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Group Creativity: All sorts of interesting stuff: brainstorming with a total ban on criticism doesn't work, a mixture of familiar and unfamiliar colleagues produces the best creative output, and spatial proximity and accidental meetings make a big difference in group creativity.
Bruce Durocher II's profile photoSarah Prince's profile photo
That's interesting: according to Chuck Jones whenever a writer/director team put together a story and a rough storyboard at Termite Terrace they then invited everyone in the building (well, not Leon Schlesinger or Eddie Seltzer--I think the only meeting that he and Fritz Freeling would have invited Seltzer to would have involved a barrel of quicklime and a pit) to comment, with no negative comments allowed, and someone taking notes so the team could look them over later and decide what to add.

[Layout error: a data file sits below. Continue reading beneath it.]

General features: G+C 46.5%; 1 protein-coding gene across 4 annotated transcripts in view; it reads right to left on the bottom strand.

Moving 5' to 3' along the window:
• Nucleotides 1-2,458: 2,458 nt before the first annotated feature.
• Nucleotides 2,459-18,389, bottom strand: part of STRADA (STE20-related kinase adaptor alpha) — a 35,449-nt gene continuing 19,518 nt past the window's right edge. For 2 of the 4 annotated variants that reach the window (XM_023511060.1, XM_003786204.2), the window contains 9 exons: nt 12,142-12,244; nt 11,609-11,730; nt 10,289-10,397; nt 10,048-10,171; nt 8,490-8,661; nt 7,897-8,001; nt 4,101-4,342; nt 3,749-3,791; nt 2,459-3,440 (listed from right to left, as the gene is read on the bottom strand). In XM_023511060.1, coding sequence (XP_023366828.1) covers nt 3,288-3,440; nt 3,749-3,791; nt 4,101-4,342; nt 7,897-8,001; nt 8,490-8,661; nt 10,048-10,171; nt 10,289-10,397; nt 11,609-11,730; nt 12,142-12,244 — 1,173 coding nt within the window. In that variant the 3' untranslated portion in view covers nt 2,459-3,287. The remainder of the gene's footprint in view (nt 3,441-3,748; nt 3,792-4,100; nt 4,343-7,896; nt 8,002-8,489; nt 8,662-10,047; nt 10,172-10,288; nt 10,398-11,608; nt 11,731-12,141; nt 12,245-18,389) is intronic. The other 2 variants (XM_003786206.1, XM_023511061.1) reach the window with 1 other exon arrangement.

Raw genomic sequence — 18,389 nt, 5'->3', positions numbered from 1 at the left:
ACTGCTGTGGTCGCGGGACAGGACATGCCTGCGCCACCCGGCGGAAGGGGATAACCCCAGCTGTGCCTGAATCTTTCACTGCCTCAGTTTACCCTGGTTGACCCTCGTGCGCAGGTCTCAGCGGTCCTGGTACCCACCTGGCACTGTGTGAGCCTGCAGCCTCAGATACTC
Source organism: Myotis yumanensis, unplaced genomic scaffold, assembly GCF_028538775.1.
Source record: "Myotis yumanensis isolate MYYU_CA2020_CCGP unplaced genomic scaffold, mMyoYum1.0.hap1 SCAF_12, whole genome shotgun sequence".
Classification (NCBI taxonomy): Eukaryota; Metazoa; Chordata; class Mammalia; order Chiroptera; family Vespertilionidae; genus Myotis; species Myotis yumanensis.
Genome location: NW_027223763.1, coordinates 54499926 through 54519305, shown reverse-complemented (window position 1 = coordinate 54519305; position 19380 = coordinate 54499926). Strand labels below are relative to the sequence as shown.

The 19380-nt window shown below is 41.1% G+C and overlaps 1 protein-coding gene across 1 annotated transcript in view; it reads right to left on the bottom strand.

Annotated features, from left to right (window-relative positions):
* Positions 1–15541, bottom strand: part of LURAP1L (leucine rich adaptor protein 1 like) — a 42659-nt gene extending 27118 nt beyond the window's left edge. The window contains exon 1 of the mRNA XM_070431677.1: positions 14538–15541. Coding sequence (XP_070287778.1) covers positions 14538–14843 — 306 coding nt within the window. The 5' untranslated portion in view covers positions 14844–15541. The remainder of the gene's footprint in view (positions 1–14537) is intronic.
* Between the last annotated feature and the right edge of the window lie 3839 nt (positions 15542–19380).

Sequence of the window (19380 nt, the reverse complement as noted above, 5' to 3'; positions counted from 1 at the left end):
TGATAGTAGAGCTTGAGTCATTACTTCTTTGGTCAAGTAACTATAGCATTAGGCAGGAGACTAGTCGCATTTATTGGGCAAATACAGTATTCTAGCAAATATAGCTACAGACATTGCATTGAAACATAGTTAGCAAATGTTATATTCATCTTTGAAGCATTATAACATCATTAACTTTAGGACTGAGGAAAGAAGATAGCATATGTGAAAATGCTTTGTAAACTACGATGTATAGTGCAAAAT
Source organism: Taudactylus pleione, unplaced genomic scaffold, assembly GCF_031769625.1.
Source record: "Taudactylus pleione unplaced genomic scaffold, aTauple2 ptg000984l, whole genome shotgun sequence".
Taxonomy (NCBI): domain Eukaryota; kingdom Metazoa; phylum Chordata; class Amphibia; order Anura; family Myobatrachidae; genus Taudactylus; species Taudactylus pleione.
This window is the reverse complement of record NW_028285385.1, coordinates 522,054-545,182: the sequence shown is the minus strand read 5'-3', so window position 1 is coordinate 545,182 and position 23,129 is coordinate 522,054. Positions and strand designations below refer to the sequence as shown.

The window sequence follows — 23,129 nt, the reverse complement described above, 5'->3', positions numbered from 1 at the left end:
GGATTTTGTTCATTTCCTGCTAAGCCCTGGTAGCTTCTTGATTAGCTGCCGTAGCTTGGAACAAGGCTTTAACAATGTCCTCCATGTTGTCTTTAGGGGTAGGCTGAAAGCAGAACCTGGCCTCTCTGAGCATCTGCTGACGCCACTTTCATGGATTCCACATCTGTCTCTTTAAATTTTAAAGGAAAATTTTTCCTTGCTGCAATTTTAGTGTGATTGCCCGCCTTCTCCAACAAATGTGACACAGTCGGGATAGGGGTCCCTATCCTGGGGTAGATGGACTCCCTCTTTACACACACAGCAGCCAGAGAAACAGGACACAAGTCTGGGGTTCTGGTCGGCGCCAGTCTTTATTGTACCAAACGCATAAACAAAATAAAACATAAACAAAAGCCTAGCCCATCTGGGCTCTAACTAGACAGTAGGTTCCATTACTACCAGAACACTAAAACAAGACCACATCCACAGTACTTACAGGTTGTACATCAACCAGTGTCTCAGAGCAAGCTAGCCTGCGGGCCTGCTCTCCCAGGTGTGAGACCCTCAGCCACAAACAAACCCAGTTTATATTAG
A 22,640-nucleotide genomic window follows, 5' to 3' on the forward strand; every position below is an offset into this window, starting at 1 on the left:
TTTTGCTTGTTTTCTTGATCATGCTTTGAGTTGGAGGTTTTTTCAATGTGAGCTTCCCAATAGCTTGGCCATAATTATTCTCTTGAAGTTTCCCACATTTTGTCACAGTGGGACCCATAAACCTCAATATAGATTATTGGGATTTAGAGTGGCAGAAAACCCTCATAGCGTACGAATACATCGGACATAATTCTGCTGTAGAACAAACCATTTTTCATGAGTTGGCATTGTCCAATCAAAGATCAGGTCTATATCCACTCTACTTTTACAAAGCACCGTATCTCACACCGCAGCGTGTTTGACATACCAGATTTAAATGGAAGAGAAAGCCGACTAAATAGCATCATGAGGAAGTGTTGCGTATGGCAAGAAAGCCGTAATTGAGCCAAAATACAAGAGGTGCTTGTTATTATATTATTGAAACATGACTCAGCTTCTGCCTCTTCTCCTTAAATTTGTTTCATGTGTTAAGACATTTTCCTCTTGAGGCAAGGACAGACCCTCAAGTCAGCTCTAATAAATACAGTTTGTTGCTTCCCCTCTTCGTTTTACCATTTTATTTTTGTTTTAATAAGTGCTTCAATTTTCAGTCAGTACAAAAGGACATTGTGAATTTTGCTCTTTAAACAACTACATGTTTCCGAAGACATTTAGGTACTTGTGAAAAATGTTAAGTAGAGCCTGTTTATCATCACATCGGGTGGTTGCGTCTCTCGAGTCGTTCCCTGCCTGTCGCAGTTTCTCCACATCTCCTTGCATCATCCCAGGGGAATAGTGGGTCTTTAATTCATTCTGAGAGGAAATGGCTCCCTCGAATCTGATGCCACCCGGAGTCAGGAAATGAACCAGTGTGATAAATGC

Maybe it depends how negative the criticism is; I frown at the "no criticism rule" but I want it gentle & constructive. All positive without a skilled facilitator making sure things move along can be pretty fluffy. But that's enough comment for not having read the article yet.
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